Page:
Tuesday, November 30, 2010

JFK 50

The JFK 50 in Maryland on November 20, 2010, was an interesting mix of ultra-running and old-school small town road race. For example, when I entered, I sent in a return address stamped envelope which I received back with a little slip telling me I was entered. Of course, I could also just look at the online start list.

At any rate, I seemed to have a good thing going, so after the McKenzie 50K in September, I was on the lookout for another race. I’m happy with how JFK race turned out but in the end, I realized I had lost some of my momentum between September and late November.

My goals for the race included:

1. Run under 6:00 and get a qualifying time to be considered for the USA National 100K Team

2. Score some points for the Montrail Ultracup.

3. PR for 50 mi (6:18 at American River)

4. Get into the top 5 to win some prize money and payback a bit of the cost to get to the race

5. Gain more experience.

6. Participate – JFK is the largest ultra in the USA and has an interesting history.

Start and Appalitaion Trail

I felt good at the start and the weather was just right: sunny and in the mid-40s at 7:00 am. We climbed up a paved road for about three miles before jumping onto the Appalachian Trail. The trail was as promised: rocky and covered with leaves. The footing was tough. I thought the trail section would be my strong suit but when I found myself in the lead, I was a little surprised. I decided to go with it and was rewarded with this live coverage report: “Dan Olmstead of Oregon is the leader, reaching Gathland Gap in 1:05 and looking fit, fast and on fire."

The first 10-15 miles of an ultra are always so much fun. I could probably win most races if I just stopped at 15 and let everyone else keep going.

Tow Path

Around mile 16, the trail dumped us off onto the long flat tow path, a “rails to trails” project. I was still in the lead for a few miles before the eventual winner and first time ultra-runner, Brian Dumm, caught up to me. He was very friendly, and looked comfortable. He was going a bit faster than felt good, so he slowly pulled away.

The tow path had mile markers so I was able to easily check my splits. However, over time I realized they were off. I’d run a 6:45 followed by a 7:45. I really wasn’t sure how I was doing with respect to my 6-hour goal until I got to about mile 30 and realized I was falling behind. Around mile 24, Jacob Edwards, who ultimately came in 3rd, caught up to me and we ran together for a long ways. He also had never run an ultra but had just PR’ed in the marathon in 2:31. He didn’t think we would see Brian again either because he was a 2:27 marathoner. This was mildly frustrating because I have run several 2:26’s. But that was some time ago, and I was not in that kind of shape. A lot can happen in an ultra and I thought there was a chance I would see them both again. I was wrong. Shortly after Jacob, David Riddle, the 2nd place finisher, caught us. As the three of us came into an aid station, two others joined us. By the time I fumbled my way out of the aid station, I was a distant sixth.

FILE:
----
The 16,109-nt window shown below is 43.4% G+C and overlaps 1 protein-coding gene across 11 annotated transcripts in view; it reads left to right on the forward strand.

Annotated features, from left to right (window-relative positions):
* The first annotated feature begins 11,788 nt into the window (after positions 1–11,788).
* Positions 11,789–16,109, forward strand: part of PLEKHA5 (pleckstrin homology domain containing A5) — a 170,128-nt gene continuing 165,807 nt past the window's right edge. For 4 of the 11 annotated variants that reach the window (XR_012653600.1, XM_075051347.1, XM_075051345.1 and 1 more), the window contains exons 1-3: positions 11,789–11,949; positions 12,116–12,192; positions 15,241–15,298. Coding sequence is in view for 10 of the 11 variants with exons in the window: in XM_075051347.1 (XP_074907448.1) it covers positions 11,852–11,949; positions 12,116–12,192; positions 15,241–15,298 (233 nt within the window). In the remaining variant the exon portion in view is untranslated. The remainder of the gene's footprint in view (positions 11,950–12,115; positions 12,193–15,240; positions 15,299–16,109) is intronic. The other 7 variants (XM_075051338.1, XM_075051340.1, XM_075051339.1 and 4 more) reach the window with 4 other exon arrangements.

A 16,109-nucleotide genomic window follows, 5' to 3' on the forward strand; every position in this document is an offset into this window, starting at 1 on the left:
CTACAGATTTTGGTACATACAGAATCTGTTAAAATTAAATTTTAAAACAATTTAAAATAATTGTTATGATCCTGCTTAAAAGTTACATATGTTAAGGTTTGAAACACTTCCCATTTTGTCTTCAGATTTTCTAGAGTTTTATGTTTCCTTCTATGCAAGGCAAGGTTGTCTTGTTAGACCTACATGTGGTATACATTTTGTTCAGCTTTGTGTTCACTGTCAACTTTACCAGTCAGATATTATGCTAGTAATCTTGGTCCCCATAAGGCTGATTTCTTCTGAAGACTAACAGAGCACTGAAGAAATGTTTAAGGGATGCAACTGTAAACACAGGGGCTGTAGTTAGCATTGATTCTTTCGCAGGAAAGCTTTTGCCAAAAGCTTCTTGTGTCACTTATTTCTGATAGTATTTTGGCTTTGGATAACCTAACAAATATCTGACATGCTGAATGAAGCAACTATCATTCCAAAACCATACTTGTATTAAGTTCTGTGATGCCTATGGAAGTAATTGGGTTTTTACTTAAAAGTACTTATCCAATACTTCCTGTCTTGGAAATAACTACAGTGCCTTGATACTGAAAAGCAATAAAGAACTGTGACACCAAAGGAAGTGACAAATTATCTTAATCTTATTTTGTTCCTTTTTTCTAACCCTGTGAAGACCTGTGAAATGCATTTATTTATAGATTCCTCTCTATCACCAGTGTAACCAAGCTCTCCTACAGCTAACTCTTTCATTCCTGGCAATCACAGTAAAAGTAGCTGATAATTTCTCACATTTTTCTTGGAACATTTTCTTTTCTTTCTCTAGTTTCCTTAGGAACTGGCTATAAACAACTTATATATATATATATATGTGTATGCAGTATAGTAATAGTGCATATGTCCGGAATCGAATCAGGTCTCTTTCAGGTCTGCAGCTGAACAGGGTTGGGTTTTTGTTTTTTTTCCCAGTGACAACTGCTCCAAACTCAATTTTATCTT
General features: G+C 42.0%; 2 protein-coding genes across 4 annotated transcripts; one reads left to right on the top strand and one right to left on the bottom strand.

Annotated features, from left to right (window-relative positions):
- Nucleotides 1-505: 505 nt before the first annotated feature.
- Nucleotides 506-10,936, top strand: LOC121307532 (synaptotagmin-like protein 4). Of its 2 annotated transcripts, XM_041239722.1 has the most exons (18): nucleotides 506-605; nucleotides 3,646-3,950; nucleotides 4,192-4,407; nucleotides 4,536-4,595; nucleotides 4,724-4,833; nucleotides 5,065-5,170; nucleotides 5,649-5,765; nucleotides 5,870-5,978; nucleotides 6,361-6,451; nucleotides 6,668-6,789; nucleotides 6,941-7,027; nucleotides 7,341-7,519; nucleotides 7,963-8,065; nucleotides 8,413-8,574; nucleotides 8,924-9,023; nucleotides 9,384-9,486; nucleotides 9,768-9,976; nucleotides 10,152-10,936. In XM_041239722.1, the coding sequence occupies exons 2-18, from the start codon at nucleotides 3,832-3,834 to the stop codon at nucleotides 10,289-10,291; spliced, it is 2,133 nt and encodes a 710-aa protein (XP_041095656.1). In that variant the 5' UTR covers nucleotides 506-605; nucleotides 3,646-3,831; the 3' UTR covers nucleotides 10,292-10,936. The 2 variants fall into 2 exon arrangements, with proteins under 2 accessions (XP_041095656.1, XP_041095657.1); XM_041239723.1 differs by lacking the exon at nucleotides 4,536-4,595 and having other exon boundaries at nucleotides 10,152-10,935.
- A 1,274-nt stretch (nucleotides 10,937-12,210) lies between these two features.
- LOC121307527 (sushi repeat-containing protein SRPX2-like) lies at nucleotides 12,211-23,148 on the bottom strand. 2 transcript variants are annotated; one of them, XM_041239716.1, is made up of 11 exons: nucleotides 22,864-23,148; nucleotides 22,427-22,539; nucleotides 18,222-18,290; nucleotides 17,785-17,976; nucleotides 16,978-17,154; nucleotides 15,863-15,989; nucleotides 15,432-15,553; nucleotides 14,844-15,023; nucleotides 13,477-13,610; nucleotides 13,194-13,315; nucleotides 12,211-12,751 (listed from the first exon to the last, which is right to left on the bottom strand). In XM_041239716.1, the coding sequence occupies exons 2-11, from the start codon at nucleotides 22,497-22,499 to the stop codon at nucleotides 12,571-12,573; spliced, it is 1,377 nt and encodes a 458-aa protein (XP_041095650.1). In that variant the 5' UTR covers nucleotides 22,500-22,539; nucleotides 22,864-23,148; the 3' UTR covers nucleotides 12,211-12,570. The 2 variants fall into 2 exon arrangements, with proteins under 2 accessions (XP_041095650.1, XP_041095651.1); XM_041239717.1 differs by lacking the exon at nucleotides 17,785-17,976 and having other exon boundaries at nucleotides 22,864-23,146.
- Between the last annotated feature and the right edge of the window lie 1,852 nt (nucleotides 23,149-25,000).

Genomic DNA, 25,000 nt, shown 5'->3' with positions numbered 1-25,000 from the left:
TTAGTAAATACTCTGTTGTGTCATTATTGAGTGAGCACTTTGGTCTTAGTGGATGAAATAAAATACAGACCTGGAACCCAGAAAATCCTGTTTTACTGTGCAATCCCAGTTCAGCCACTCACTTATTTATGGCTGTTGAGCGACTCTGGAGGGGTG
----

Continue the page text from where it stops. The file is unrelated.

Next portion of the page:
A Short Side Note About Aid Stations

My aid stations at this race were horrible. The folks with pitchers of fluid were usually behind the table, busy filling Styrofoam cups. I would stop at the table and start dumping half-full cups into my bottle. After about the fifth cup, someone with the pitcher would usually understand what I needed and would then fill me up. Most of the other guys seemed to have support as best I could tell. I did stash a bag with some Gu’s, a banana and a small bottle of chocolate milk at mile 30. Chocolate milk helps during a slow hilly 100K. At 7:10+ pace, it just makes you a little sick for a few miles should have known that.

It was clear I wasn’t going to get under 6 hours, but I was resigned to stay focused and get as close to pace as my body would let me. Near the end of the tow path at mile 42, I caught Michael Wardian and one other guy. I was now in 4th.

Last 8 miles on paved Road

I was excited about moving into 4th, but was cramping in several places, my legs were trashed, and I was getting desperate. I was taking extra salt, Gu’s, and fluid, anything I could think of to keep me together for a little while longer. With about 7 miles to go, I noticed 5th place moving up. He passed and put on another about 3 minutes by the finish. I was doing about 8 min pace, which, all things considered, I was quite happy with. I scooted across the line in 6:10:30 an average of 7:25’s and was able to hold onto 5th place.

Last thoughts

I’m glad I got to run JFK this year. It was quite a different experience and I really enjoyed the history of it all. I think I made the most of my fitness; I was able to stay in the race mode even when I was really struggling, I set a PR, and made it into the top five. This race beat me up much like a road marathon would, but I’m now feeling motivated to improve my training and get ready for the Bandera 100K in early January.

Congratulations to Amy Sproston and Pam Smith of Oregon who went first and second for the women!